Government not ruling out no-deal Brexit, Number 10 insists

Downing Street has denied that Theresa May is taking a no-deal Brexit off the table.

Eurosceptic Tories are threatening to rebel in a key Brexit vote on Thursday over a motion tabled in the Prime Minister’s name which they claim would commit her to avoiding EU withdrawal without a deal.

The motion asks the House to reiterate its support for the approach agreed on January 29, when the Commons backed an amendment authorising Mrs May to go back to Brussels to renegotiate the controversial Irish backstop.

But members of the backbench European Research Group say that it effectively endorses another amendment ruling out no-deal, which was approved by MPs the same day but is not binding on the Government.

One ERG member told the BrexitCentral website: “We told the Government very clearly last night that we will not support this motion and in fact we urged them, indeed pleaded with them at senior level, to withdraw it yesterday – but they took absolutely no notice. Frankly, we despair.”

Pressed on the issue at a Westminster media briefing, Mrs May’s official spokesman told reporters: “What the motion reflects is the position the Prime Minister set out after those votes, which is the Parliament wants the UK to leave with a deal, but in order to do so it requires us to secure legally-binding changes in relation to the backstop.”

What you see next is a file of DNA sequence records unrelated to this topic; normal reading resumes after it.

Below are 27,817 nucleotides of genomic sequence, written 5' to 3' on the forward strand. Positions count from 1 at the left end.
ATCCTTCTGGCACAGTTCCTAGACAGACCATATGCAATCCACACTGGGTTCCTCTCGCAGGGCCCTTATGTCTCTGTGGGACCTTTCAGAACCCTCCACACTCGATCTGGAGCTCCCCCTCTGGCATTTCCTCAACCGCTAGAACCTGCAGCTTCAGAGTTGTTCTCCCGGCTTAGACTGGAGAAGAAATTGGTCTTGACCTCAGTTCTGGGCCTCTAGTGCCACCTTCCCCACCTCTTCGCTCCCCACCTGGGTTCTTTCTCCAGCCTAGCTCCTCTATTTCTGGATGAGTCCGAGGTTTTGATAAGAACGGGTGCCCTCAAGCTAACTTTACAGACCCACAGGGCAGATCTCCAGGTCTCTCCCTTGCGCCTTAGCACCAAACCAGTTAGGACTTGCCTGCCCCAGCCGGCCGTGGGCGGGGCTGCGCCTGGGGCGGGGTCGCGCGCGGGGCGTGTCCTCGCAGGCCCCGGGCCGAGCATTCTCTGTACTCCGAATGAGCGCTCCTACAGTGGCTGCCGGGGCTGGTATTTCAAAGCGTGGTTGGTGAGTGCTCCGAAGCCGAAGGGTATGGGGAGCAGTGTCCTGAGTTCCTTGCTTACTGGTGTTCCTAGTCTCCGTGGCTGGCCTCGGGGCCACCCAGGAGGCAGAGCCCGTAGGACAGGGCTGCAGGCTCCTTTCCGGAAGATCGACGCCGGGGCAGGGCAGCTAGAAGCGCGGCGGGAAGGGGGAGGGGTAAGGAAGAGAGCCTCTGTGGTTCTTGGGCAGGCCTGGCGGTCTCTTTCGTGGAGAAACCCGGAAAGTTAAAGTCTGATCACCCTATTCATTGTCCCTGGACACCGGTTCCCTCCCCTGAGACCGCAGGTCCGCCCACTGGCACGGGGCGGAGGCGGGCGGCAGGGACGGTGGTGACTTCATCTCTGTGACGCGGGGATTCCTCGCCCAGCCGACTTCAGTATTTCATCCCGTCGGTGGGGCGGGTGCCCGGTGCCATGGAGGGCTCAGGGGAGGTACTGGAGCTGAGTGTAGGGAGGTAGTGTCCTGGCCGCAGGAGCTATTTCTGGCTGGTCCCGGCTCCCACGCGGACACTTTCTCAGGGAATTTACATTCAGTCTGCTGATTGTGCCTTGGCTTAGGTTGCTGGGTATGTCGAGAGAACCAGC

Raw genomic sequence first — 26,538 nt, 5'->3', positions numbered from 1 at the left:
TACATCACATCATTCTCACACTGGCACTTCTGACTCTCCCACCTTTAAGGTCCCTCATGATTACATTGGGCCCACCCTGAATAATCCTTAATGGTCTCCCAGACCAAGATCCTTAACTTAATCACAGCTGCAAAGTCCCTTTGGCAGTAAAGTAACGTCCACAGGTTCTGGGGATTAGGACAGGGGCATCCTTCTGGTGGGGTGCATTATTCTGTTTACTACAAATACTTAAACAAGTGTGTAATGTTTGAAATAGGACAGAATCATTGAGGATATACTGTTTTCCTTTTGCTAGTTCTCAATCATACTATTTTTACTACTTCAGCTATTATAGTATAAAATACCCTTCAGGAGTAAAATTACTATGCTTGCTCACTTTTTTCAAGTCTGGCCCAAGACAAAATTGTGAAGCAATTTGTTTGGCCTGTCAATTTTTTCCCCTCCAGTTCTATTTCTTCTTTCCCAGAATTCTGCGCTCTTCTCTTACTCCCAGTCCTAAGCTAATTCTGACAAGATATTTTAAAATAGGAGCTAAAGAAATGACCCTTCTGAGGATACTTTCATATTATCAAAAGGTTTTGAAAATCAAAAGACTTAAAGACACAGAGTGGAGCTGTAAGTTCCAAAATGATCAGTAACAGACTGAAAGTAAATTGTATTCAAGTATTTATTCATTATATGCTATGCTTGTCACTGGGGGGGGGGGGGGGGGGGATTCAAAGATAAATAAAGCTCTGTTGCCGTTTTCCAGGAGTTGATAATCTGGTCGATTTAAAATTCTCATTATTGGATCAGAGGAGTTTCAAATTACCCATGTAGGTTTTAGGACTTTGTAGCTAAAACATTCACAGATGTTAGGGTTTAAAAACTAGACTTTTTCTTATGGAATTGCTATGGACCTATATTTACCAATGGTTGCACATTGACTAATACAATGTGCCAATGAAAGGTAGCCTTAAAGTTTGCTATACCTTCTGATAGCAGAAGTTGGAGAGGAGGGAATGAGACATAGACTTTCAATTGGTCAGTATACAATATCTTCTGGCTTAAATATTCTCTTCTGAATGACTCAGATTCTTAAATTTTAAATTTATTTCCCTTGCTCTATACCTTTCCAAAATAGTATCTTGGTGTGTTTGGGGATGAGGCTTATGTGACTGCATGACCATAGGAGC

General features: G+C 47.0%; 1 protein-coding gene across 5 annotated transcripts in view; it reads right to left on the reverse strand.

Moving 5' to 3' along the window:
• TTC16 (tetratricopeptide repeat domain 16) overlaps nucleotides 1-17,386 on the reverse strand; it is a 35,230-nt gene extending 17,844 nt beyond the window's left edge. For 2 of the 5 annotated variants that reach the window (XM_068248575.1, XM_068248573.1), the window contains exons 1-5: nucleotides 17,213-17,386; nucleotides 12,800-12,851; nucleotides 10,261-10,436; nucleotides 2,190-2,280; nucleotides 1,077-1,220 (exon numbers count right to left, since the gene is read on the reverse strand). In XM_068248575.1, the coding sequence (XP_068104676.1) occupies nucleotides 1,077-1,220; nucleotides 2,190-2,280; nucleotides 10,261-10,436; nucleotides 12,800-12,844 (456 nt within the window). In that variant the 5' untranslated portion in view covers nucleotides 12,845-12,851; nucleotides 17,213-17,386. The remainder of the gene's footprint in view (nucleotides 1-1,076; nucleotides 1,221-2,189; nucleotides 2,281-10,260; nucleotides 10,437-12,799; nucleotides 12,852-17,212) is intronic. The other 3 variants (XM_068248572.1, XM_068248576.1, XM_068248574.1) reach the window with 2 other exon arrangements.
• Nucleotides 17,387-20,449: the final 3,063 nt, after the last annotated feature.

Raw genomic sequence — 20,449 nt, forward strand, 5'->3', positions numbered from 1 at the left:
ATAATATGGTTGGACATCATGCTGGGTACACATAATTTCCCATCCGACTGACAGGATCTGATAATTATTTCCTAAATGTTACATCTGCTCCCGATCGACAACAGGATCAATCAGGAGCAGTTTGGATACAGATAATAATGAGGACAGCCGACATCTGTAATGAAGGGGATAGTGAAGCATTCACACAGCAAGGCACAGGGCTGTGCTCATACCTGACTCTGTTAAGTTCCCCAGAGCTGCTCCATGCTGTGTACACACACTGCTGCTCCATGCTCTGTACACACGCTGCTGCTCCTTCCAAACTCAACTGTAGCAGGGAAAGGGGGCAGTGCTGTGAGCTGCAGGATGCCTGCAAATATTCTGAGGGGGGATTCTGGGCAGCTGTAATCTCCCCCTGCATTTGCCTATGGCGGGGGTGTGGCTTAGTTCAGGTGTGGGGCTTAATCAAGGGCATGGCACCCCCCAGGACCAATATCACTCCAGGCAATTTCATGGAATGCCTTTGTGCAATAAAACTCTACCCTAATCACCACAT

He added: “No-deal is an eventuality we wish to avoid, but one we continue to plan for. Does no-deal remain on the table? The answer is yes.”

The spokesman declined to discuss reports that senior negotiator Olly Robbins was overheard in a Brussels bar saying that Mrs May planned to wait until the end of March before confronting MPs with a choice between her deal or a lengthy delay to Brexit.


But he rejected suggestions that the backstop arrangement – designed to keep the Irish border open in the absence of a wider trade deal – was being treated as a “bridge” to a future UK/EU relationship, insisting instead that it is “an insurance policy that is never intended to be used”.

Answering questions in the House of Commons, Mrs May insisted the Government’s position concerning the Article 50 withdrawal process had not changed.

“We triggered Article 50 – in fact this House voted to trigger Article 50. That had a two-year timeline. That ends on March 29,” she told MPs at Prime Minister’s questions.

“We want to leave with a deal. That is what we are working for.”

Meanwhile shadow Brexit secretary Sir Keir Starmer said Labour was committed to preventing Mrs May from pursuing a “reckless” policy of running down the clock to the point where MPs may be faced with a choice between her deal or no-deal with just days to go to the March 29 deadline.

Labour has tabled an amendment for debate in the Commons on Thursday which would require the Government to either put her deal to a vote by February 27 or allow Parliament to take control of the process.


Sir Keir said Labour would also support a proposal from backbencher Yvette Cooper, which has the backing of senior Tories including former party chairman Dame Caroline Spelman and ex-minister Sir Oliver Letwin.

Ms Cooper’s amendment, expected to be brought to a vote on February 27, would require a vote by the middle of March on delaying Brexit, unless Mrs May secures Parliament’s support for either her deal or a no-deal withdrawal by that time.